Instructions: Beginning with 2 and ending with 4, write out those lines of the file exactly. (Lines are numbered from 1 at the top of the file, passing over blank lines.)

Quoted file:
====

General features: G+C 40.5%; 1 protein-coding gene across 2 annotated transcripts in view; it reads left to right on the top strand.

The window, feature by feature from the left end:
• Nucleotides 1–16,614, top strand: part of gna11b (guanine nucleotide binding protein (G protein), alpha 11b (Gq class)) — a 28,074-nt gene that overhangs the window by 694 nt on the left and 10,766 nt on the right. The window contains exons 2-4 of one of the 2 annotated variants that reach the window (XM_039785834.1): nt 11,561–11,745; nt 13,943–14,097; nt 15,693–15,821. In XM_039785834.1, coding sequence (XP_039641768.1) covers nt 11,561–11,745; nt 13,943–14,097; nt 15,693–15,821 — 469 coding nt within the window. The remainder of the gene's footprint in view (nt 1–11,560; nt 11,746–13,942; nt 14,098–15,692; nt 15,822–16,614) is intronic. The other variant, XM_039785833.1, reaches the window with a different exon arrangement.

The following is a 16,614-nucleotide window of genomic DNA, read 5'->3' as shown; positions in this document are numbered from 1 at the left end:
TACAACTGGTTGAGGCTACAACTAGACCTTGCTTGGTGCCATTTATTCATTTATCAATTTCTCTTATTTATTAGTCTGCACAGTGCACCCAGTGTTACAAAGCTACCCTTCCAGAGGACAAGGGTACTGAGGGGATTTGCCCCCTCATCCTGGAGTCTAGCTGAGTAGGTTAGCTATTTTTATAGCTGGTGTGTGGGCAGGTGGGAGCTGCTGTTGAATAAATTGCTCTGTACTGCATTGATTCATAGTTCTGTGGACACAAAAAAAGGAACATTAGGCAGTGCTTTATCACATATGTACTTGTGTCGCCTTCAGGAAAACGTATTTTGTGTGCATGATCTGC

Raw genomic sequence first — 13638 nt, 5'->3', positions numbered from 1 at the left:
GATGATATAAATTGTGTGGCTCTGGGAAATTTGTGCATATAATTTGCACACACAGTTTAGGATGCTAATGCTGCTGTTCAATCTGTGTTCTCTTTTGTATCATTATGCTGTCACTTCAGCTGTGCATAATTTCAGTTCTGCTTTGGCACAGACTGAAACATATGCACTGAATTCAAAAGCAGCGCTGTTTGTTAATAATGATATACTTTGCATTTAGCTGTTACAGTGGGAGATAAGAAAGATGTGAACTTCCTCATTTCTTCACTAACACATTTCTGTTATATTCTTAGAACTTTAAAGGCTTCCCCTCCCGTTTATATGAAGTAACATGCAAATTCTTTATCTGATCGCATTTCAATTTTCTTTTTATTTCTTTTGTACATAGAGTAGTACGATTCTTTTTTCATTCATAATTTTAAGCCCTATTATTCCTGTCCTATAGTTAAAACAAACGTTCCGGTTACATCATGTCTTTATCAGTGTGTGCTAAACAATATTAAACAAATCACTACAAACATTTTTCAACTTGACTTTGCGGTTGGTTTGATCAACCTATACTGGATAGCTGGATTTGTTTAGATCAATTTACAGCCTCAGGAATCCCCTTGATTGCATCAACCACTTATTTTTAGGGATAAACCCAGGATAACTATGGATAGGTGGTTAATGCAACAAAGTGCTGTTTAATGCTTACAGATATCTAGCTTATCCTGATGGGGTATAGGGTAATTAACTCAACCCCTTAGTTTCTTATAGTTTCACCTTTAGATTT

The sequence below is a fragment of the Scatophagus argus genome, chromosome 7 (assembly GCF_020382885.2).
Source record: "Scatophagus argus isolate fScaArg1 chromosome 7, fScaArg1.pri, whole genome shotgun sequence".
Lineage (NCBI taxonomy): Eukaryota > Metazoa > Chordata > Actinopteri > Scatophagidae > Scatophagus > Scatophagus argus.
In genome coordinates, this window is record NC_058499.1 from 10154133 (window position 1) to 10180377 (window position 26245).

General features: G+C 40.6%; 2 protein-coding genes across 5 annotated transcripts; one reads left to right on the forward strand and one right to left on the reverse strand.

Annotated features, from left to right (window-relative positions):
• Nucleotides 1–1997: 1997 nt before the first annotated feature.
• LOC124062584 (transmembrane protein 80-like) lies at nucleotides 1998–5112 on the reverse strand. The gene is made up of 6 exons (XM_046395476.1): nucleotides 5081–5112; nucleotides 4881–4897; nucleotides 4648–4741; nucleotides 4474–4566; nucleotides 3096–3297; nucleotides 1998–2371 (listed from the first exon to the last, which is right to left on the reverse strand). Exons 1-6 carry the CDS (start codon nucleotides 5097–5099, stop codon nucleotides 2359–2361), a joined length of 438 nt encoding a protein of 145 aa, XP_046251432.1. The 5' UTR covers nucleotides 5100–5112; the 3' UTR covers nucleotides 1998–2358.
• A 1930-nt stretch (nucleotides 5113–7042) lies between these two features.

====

The window, feature by feature from the left end:
• Nucleotides 1–16,614, top strand: part of gna11b (guanine nucleotide binding protein (G protein), alpha 11b (Gq class)) — a 28,074-nt gene that overhangs the window by 694 nt on the left and 10,766 nt on the right. The window contains exons 2-4 of one of the 2 annotated variants that reach the window (XM_039785834.1): nt 11,561–11,745; nt 13,943–14,097; nt 15,693–15,821. In XM_039785834.1, coding sequence (XP_039641768.1) covers nt 11,561–11,745; nt 13,943–14,097; nt 15,693–15,821 — 469 coding nt within the window. The remainder of the gene's footprint in view (nt 1–11,560; nt 11,746–13,942; nt 14,098–15,692; nt 15,822–16,614) is intronic. The other variant, XM_039785833.1, reaches the window with a different exon arrangement.

The following is a 16,614-nucleotide window of genomic DNA, read 5'->3' as shown; positions in this document are numbered from 1 at the left end: